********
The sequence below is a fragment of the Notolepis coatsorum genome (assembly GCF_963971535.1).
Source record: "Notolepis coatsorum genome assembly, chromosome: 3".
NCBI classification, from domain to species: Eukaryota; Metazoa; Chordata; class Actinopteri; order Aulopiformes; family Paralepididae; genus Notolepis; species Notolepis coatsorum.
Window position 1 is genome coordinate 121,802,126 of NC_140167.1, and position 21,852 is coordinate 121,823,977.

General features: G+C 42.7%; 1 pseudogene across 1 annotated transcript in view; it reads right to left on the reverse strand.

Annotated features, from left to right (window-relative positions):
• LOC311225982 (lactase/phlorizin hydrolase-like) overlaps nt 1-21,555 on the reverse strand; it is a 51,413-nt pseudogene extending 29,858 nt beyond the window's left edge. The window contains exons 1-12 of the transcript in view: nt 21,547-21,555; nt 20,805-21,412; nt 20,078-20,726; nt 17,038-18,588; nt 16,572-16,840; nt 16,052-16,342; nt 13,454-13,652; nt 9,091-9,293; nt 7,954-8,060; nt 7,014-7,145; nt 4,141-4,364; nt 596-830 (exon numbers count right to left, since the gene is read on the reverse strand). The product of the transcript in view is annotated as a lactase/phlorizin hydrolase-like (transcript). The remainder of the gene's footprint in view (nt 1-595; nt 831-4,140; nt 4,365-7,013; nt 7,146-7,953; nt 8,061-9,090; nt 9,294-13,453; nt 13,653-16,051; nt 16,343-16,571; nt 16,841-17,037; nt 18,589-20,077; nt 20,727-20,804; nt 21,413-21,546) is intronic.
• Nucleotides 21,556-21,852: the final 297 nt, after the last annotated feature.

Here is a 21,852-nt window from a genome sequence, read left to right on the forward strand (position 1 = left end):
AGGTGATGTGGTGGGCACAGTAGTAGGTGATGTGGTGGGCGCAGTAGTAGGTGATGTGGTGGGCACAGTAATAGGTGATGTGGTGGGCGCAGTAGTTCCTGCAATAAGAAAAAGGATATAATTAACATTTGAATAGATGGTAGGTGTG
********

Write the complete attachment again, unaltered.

The sequence below is a fragment of the Notolepis coatsorum genome (assembly GCF_963971535.1).
Source record: "Notolepis coatsorum genome assembly, chromosome: 3".
NCBI classification, from domain to species: Eukaryota; Metazoa; Chordata; class Actinopteri; order Aulopiformes; family Paralepididae; genus Notolepis; species Notolepis coatsorum.
Window position 1 is genome coordinate 121,802,126 of NC_140167.1, and position 21,852 is coordinate 121,823,977.

General features: G+C 42.7%; 1 pseudogene across 1 annotated transcript in view; it reads right to left on the reverse strand.

Annotated features, from left to right (window-relative positions):
• LOC311225982 (lactase/phlorizin hydrolase-like) overlaps nt 1-21,555 on the reverse strand; it is a 51,413-nt pseudogene extending 29,858 nt beyond the window's left edge. The window contains exons 1-12 of the transcript in view: nt 21,547-21,555; nt 20,805-21,412; nt 20,078-20,726; nt 17,038-18,588; nt 16,572-16,840; nt 16,052-16,342; nt 13,454-13,652; nt 9,091-9,293; nt 7,954-8,060; nt 7,014-7,145; nt 4,141-4,364; nt 596-830 (exon numbers count right to left, since the gene is read on the reverse strand). The product of the transcript in view is annotated as a lactase/phlorizin hydrolase-like (transcript). The remainder of the gene's footprint in view (nt 1-595; nt 831-4,140; nt 4,365-7,013; nt 7,146-7,953; nt 8,061-9,090; nt 9,294-13,453; nt 13,653-16,051; nt 16,343-16,571; nt 16,841-17,037; nt 18,589-20,077; nt 20,727-20,804; nt 21,413-21,546) is intronic.
• Nucleotides 21,556-21,852: the final 297 nt, after the last annotated feature.

Here is a 21,852-nt window from a genome sequence, read left to right on the forward strand (position 1 = left end):
AGGTGATGTGGTGGGCACAGTAGTAGGTGATGTGGTGGGCGCAGTAGTAGGTGATGTGGTGGGCACAGTAATAGGTGATGTGGTGGGCGCAGTAGTTCCTGCAATAAGAAAAAGGATATAATTAACATTTGAATAGATGGTAGGTGTG